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Quinn wants attorney general to drop back-pay suit

SPRINGFIELD – Gov. Pat Quinn wants Attorney General Lisa Madigan to drop a lawsuit over back pay for unionized state workers so he can implement a new state contract he says will save hundreds of millions of dollars.

But Madigan’s office said Thursday the attorney general won’t dissolve the legal action until her lawyers know whether lawmakers will agree to find $140 million to pay the back wages that are at the center of the wrangling.

Quinn and the employees’ union settled the dispute at the bargaining table, and the Democratic governor says prolonging the lawsuit holds up $900 million in health care savings.

Madigan, a Chicago Democrat like Quinn, is considering opposing him in the gubernatorial primary next spring, but officials were careful Thursday to stress the lawsuit is not a question of political ill will.

Quinn and 35,000 members of the American Federation of State, County and Municipal Employees agreed to a three-year contract in March after lengthy talks that stretched well past the June 2012 expiration of the prior contract. The deal thawed frosty relations between the two sides that were chilled by Quinn’s refusal in 2011 and early 2012 to pay 5.25 percent in raises promised to the union.

AFSCME sued and Quinn appealed in January a Cook County Circuit Court ruling that he owed the raises. Now, the union and the governor want the lawsuit withdrawn, but Madigan is waiting.

Quinn and AFSCME are working on legislation to get approval – a supplemental appropriation – from the General Assembly to pay $140 million in wages owed for the past two years. Madigan’s office says the lawsuit is “on hold” while they pursue that deal, but it’s premature to leave the courtroom.

“If the supplemental appropriation passes, the appeals in the lawsuit would be moot. But if a supplemental does not pass, then, unfortunately, the lawsuit will need to continue,” Madigan spokeswoman Natalie Bauer said.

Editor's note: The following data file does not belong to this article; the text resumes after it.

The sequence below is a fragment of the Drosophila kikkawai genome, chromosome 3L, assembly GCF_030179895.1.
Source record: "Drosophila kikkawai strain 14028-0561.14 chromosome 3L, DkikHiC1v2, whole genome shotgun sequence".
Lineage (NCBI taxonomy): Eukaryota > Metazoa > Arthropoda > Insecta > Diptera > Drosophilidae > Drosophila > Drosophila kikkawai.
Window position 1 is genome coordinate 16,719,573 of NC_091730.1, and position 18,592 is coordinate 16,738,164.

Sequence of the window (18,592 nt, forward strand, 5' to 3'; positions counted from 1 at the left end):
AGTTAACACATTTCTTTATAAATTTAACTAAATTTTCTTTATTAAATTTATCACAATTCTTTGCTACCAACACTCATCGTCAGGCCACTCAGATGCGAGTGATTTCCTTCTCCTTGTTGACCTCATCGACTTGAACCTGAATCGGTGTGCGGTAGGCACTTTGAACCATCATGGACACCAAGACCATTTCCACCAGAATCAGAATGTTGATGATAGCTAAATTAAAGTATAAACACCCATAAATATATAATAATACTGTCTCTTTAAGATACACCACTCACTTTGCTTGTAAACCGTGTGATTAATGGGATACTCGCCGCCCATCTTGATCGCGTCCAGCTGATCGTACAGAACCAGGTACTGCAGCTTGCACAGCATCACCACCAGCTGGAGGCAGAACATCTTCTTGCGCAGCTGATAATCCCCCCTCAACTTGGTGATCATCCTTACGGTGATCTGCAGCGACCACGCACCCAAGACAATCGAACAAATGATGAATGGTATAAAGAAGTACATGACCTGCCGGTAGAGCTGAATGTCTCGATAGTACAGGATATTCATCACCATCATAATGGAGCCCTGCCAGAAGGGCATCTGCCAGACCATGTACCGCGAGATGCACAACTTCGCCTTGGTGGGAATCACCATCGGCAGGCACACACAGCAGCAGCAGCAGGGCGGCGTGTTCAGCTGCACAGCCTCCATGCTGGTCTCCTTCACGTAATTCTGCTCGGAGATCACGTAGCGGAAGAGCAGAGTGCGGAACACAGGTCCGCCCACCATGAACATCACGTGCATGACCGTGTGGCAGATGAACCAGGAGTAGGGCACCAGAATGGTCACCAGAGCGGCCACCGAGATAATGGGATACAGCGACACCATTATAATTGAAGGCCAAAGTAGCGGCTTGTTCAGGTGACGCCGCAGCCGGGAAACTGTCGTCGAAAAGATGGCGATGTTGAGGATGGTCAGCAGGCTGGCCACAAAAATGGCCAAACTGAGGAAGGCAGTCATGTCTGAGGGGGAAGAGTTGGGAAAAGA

Quinn angered his labor support in July 2011 when he announced he would not honor $75 million in wage increases due AFSCME members because the Legislature hadn’t provided money to pay them. The move tasted especially sour to AFSCME because it had agreed to delay half of the raise due that month to save the state money in a budget crisis.

Although the Quinn administration paid raises to employees in some agencies as money came available, the AFSCME lawsuit involves $64 million that was never paid.

Quinn wants to put the rancor behind him now, particularly with election season approaching, but also because there are savings to be had. AFSCME won’t sign the tentative contract agreement until the lawsuit is history, and Quinn is eager to implement it. While he gave up the fight over the raises, health care savings from current and retired state workers in the newly ratified pact could save $900 million, budget spokesman Abdon Pallasch said.

“Failing resolve the $64 million lawsuit now risks the $900 million in health care savings for taxpayers under the contract,” Pallasch said.

The $140 million appropriation that Quinn staffers are drafting covers what remains unpaid from the fiscal year that ended last June 30 and what’s not been paid this fiscal year for AFSCME and other employees represented by different unions, Pallasch said. The administration set aside about $39 million last fall, following a judge’s order, to be used for the back-pay bill from fiscal 2012.

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